Sunday, December 22, 2013

A Charlie Brown Christmas – The Real Story of Christmas from Under an Atheist’s Mistletoe

I cannot in good conscience tell the Christian story of Christmas to my children and face them calling me a “liar” on down the line. I already have to face the whole “Santa Claus” quandary once they realize delivering toys to every child on Earth in one night is as impossible as one man keeping track of the same kids’ Right and Wrongs since the North Pole obviously doesn’t get good internet coverage. Since the major books of the bible (Matthew, Mark, Luke, John and Ringo) can’t get their stories straight, no sense me putting more questions than answers in their still-developing brains.

Oh, and elves are only real to those midget-Americans out of work the rest of the year.

Growing up in a broken home and fractured childhood, my family memories are few and far between. Multiple viewings of Star Wars. Multiple houses in the same town. Multiple toys to cover the guilt. But Christmas was a constant.

The breakfasts’ on Christmas morning were at my grandparents’ house, scrambled eggs and various Portuguese concoctions wafting in the air. Their flocked Christmas tree confused me since we were in Hawaii and no snow anywhere near that part of the Equator. Grandma and Grandpa’s inevitable fights while flocking said tree were tradition. But more than that Christmas meant curling up in front of the T.V., searching CBS for the show that would come to define my feeling of Christmas: A Charlie Brown Christmas.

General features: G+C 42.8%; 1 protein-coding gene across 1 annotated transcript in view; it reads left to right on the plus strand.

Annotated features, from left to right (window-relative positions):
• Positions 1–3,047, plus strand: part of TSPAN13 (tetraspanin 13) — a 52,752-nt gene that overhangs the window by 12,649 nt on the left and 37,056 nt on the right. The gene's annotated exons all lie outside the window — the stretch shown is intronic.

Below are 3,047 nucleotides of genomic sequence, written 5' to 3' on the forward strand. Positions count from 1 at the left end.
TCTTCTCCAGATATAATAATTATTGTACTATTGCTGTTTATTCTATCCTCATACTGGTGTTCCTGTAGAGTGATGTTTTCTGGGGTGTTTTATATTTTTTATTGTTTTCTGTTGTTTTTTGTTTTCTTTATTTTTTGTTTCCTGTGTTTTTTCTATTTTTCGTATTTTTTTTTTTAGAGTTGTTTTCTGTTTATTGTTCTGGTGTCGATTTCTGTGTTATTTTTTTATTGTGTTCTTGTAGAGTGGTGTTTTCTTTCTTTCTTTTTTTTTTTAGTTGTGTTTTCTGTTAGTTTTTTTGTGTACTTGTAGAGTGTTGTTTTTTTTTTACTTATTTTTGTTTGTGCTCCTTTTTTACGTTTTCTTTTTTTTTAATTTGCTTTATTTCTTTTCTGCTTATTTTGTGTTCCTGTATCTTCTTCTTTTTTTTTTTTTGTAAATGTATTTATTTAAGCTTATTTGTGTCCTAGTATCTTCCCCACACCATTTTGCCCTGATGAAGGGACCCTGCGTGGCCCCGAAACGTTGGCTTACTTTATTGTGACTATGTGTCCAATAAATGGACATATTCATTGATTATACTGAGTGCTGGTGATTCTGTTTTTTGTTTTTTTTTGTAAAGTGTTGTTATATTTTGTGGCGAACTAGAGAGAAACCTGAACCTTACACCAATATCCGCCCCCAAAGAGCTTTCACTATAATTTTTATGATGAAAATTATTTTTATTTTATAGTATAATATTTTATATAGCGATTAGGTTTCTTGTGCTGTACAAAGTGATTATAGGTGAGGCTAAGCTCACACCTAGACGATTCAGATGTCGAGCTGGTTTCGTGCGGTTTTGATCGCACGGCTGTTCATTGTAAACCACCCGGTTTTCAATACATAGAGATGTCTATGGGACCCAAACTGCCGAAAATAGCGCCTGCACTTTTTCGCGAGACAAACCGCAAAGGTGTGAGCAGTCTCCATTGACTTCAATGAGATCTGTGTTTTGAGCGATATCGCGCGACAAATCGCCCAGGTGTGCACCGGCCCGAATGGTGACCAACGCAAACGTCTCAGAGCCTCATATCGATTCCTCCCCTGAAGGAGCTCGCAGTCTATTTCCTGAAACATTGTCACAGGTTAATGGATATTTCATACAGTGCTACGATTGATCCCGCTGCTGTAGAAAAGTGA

Nothing during the holidays makes me more emotional than hearing Vince Guaraldi’s “Christmas Time is Here”, both the instrumental and children choir-backed versions. My love of jazz was born right there and not in a manger (though Henry Mancini’s “Pink Panther” theme on my favorite cartoon may have barely preceded it). The unbridled joy of the kids dancing to “Linus and Lucy” before being admonished for neglecting practice for the school play is one of my favorite scenes of all time in any movie or television show. Yes, they represented the commercialization of the Christmas that Charlie Brown abhors but I’m always up for a great musical number.

And they called it a Christmas play. Not a “Holiday Festival” or whatever other bullshit politically correct euphemism these stick-up-their-asses parents have forced upon us.

Before you start nailing me to a cross because “How the hell do you call yourself an Atheist and still like Christmas?!?!”. Well, one of the many advantages of being an Atheist is that we’re open-minded and can see the Nativity Story as just that, a story. You don’t have to believe in a wise man’s frankincense, a GPS star guiding the way or a baby being born without doing the Bethlehem Backseat Boogie to enjoy the feeling of Christmas.

When I say “feeling of Christmas” I’m not talking about the pressure to get her the right gift or she’ll talk crap about you in the lunch room the next day. I’m talking about the tradition, the reminder that, even for a little while, we’re supposed to just be good to one another even for just one day. Bring a little joy to other people that wouldn’t otherwise be smiling during that time of year.

Charlie Brown epitomizes this perfectly. He sees the good in the not-so-good: a tree that no one else wants. He gives meaning and love to something that would have been forgotten during the Season of Joy by making it the centerpiece of their Christmas play.

Even though I’ve heard it over 40 times, I still don’t find Linus’ recitation of the Gospel of Luke’s passage of the birth of Jesus heavy-handed or preachy. Because it’s sincere. He truly believes that regardless of religion, the message is what counts.

And it’s that message that spurs the other kids to help Charlie realize his vision of what the tree can be; of what we can be. When the kids hum “Hark, the Herald Angels Sing” and Charlie Brown sees that they have also embraced that sad, little tree, I get a lump in my throat and my heart swells. Every. Single. Time.

That’s the message I want my kids to have. Not the mythology of a deity being born of virgin. They can see Charlie Brown caring. They can hear the music of the other kid’s harmony and joy. They can feel what I feel: Christmas.

And that’s what Christmas is all about, Charlie Brown.